Posted on: 16 April 2018
As part of an initiative to strengthen its border control by using biometric technology, the Federal Government of Mexico has introduced SITA’s automated border control kiosks at three of the country’s airports.
One hundred kiosks have been rolled out at the airports in Mexico City, Cancun and Los Cabos, which are operated by Aeropuerto Internacional de la Ciudad de México (AICM), Grupo Aeroportuario del Sureste (ASUR) and Grupo Aeroportuario del Pacífico (GAP). All three airports are major players when it comes to catering for low-fare and regional carriers and the kiosks are expected to securely process close to 8 million arrivals in the first year alone.
“As visitor numbers at international airports grow, the need for migration agents grows as well, but we have the technology to help us overcome that challenge,” said Enrique De la Madrid, secretary general, SECTUR, the Mexican Ministry of Tourism. “This automation will ensure security and facilitate the arrival of visitors to the country,” he continued.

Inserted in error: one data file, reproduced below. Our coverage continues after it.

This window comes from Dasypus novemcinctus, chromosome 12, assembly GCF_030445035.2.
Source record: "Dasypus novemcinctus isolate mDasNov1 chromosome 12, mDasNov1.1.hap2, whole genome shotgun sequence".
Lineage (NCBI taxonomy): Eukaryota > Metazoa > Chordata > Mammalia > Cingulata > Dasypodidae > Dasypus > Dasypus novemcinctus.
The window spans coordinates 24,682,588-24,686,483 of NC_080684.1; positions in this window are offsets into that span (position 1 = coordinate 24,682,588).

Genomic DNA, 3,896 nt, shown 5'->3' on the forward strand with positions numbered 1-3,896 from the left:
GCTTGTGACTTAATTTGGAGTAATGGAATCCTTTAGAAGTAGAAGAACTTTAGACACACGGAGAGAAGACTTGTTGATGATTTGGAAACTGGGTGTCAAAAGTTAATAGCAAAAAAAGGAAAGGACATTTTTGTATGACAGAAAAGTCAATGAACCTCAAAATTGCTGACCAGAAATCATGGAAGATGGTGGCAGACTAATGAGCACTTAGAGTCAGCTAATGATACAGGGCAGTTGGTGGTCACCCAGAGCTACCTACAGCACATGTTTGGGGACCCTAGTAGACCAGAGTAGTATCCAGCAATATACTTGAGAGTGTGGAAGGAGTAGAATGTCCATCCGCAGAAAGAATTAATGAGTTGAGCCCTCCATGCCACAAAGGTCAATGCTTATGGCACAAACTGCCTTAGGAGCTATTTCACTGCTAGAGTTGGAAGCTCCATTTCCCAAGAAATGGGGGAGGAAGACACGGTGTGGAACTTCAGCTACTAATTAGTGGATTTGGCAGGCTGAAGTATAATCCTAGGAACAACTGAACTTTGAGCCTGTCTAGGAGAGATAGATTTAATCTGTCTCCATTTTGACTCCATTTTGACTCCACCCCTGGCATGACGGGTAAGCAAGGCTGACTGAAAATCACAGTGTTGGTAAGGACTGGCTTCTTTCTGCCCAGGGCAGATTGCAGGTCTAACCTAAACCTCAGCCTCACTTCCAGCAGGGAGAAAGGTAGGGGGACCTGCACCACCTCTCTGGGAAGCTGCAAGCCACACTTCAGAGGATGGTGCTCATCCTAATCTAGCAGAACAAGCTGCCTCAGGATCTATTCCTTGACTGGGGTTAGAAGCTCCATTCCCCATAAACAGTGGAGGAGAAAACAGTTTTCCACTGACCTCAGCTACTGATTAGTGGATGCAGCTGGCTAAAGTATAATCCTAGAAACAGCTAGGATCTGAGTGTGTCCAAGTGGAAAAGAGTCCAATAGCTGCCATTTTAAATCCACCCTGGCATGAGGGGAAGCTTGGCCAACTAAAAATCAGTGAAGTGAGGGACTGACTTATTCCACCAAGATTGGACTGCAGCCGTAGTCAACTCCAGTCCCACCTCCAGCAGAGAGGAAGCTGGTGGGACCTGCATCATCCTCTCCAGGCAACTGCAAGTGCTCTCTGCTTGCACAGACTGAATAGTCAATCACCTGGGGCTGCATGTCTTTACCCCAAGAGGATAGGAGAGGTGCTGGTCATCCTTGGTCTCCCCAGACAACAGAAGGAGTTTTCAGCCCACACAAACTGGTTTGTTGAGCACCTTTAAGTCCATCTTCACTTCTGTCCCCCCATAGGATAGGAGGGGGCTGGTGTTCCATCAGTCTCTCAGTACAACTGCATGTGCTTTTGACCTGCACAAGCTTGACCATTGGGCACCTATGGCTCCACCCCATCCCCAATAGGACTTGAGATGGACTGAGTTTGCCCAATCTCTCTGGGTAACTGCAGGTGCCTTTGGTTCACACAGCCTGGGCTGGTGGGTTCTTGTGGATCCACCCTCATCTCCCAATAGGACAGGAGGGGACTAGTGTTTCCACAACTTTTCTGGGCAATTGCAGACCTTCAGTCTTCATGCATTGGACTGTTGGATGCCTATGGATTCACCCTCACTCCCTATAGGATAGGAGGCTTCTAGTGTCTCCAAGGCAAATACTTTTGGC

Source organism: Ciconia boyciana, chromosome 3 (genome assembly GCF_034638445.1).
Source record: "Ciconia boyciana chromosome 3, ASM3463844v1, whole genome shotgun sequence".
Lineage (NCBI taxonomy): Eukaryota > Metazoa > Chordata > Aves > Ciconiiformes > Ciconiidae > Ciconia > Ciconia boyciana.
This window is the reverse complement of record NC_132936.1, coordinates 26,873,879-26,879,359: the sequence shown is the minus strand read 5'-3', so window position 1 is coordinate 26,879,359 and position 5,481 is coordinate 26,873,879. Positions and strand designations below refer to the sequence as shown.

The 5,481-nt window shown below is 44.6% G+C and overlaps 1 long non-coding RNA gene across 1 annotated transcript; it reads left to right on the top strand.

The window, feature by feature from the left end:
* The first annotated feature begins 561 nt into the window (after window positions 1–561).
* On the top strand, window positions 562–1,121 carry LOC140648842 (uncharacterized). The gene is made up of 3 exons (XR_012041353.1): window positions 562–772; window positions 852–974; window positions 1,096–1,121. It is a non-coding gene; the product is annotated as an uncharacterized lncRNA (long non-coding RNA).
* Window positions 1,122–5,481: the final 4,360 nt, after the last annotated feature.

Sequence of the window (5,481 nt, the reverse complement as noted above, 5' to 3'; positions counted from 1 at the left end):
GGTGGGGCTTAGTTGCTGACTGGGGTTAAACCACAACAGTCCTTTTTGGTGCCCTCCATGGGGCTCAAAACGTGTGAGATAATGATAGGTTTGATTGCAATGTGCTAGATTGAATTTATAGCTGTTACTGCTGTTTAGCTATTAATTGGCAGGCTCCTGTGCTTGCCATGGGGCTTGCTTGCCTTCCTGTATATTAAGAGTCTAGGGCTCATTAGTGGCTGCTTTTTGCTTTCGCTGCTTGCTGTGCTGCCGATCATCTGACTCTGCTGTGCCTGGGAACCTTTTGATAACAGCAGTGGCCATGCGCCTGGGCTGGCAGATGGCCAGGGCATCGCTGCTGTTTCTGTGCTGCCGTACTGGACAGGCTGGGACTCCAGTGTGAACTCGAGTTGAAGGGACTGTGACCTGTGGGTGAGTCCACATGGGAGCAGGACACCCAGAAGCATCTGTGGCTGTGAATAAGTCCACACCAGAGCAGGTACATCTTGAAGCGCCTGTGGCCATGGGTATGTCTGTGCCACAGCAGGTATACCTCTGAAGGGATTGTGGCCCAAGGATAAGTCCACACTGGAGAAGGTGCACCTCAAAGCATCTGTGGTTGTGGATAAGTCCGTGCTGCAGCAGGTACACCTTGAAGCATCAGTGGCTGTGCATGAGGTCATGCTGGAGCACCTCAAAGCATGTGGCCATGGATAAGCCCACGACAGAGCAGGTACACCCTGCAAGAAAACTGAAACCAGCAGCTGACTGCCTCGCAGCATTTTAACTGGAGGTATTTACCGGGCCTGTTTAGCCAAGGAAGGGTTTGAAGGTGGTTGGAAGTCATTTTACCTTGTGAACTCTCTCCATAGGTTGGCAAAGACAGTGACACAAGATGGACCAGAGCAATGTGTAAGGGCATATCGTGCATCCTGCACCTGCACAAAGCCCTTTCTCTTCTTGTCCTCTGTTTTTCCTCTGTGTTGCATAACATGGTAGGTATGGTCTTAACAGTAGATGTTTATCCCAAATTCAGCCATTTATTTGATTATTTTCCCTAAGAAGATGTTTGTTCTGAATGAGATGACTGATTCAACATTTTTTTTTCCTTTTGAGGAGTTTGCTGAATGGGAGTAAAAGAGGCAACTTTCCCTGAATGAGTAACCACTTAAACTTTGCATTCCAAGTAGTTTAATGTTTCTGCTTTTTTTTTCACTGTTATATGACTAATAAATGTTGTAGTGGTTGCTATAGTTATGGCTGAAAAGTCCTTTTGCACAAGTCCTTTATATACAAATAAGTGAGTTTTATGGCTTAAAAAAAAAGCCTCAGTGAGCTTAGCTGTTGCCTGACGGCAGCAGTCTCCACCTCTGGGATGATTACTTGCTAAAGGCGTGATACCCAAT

While the border control kiosks will initially be used to securely identify passengers as they enter the country, in time, they will facilitate the full admission process for Mexican citizens and non-citizens who do not require a visa for entry.
Commenting further on the rollout of the new kiosks, Gerardo Ruiz Esparza, secretary general, the Mexican Ministry of Communications and Transportation, said: “The installation of these kiosks represents another example of the implementation of state-of-the-art technology in Mexico, aimed at preserving the safety of people and their goods, as well as facilitating activities related to aviation.”
Referencing how SITA’s border technology increases security and efficiency by enabling governments to clear large numbers of passengers in record time, Gerardo Garcia, commissioner to the National Institute of Immigration (INM) said: “By automating the arrival process using SITA’s biometric kiosks, we will improve the speed and accuracy of checks of passengers arriving in Mexico.”